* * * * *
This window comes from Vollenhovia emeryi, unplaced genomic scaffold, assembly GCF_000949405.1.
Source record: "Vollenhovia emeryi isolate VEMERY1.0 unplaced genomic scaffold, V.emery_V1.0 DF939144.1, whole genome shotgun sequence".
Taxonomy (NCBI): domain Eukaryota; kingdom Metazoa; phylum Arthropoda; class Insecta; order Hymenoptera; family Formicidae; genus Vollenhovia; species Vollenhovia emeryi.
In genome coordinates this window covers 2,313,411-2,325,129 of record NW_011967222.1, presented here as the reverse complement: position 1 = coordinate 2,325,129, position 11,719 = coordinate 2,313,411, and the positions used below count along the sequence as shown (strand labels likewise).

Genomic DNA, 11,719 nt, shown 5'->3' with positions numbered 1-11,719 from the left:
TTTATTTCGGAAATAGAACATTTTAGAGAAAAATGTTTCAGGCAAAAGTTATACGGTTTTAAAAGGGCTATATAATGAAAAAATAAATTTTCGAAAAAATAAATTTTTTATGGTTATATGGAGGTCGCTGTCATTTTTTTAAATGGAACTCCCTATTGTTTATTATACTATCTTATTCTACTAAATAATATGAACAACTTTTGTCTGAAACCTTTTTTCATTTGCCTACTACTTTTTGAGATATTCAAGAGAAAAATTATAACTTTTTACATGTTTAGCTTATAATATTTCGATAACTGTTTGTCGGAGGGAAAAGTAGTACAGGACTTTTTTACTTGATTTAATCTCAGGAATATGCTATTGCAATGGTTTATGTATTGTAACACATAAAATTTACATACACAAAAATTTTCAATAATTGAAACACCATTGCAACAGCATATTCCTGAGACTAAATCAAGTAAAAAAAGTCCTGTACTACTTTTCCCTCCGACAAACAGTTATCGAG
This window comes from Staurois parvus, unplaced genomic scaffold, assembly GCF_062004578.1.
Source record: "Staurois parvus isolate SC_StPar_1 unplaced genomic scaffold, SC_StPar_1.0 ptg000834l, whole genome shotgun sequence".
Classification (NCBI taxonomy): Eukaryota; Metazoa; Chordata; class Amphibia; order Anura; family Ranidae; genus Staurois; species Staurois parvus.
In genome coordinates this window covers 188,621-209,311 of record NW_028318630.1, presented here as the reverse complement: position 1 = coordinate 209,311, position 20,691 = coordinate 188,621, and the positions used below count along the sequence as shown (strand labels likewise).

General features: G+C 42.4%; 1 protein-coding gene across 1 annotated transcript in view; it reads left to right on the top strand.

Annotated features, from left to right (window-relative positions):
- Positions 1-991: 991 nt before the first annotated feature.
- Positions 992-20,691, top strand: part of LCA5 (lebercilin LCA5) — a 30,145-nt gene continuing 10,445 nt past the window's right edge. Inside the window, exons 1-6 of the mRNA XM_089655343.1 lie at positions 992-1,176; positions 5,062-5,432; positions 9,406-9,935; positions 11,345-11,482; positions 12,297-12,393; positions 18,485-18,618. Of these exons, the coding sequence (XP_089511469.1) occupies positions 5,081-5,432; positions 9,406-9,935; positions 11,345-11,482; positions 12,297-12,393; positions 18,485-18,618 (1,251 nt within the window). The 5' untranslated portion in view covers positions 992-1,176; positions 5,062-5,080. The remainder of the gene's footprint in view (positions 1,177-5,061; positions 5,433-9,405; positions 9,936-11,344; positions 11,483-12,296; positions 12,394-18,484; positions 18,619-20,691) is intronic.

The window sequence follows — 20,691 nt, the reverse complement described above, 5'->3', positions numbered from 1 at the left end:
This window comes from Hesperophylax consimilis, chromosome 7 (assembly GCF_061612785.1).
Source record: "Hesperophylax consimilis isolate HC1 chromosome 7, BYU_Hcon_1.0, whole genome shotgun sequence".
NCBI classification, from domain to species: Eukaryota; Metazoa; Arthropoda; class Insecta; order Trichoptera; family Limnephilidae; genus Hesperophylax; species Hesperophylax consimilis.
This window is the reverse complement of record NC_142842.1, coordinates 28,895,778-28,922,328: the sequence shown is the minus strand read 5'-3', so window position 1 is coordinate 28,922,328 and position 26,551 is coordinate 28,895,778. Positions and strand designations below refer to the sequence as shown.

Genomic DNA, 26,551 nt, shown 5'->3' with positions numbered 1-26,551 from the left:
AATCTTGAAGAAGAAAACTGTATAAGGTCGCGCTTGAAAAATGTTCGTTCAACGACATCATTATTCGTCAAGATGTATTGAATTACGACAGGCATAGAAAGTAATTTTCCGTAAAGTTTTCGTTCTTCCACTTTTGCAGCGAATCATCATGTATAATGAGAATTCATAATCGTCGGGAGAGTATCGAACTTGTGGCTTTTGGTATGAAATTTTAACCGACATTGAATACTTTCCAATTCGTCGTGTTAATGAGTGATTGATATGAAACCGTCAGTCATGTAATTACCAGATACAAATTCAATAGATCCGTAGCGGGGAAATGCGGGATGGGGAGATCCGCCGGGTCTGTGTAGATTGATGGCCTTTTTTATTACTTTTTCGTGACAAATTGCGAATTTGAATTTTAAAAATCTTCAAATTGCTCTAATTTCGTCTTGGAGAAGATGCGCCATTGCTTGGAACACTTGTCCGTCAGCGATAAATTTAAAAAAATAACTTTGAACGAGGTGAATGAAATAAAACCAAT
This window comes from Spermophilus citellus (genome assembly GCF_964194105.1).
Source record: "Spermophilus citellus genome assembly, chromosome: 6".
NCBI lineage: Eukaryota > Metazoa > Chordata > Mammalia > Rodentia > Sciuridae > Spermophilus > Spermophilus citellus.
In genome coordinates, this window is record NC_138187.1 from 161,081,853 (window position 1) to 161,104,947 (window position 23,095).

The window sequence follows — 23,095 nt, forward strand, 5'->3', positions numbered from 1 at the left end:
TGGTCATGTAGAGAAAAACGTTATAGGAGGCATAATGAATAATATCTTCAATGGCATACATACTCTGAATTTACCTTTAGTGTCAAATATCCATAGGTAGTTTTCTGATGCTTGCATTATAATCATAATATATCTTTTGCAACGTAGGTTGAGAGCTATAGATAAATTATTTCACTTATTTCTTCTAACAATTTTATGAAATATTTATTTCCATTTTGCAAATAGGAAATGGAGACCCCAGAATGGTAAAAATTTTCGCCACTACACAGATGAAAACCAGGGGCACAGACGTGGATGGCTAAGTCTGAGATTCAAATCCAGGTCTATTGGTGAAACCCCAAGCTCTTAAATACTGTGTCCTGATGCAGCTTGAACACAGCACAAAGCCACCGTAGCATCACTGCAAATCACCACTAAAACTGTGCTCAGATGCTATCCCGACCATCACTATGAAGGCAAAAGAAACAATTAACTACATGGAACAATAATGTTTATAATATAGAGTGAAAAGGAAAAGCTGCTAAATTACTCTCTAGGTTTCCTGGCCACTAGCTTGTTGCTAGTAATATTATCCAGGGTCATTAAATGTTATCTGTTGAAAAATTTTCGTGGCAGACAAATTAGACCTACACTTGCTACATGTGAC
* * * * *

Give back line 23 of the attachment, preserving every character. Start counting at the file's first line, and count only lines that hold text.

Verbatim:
Source record: "Spermophilus citellus genome assembly, chromosome: 6".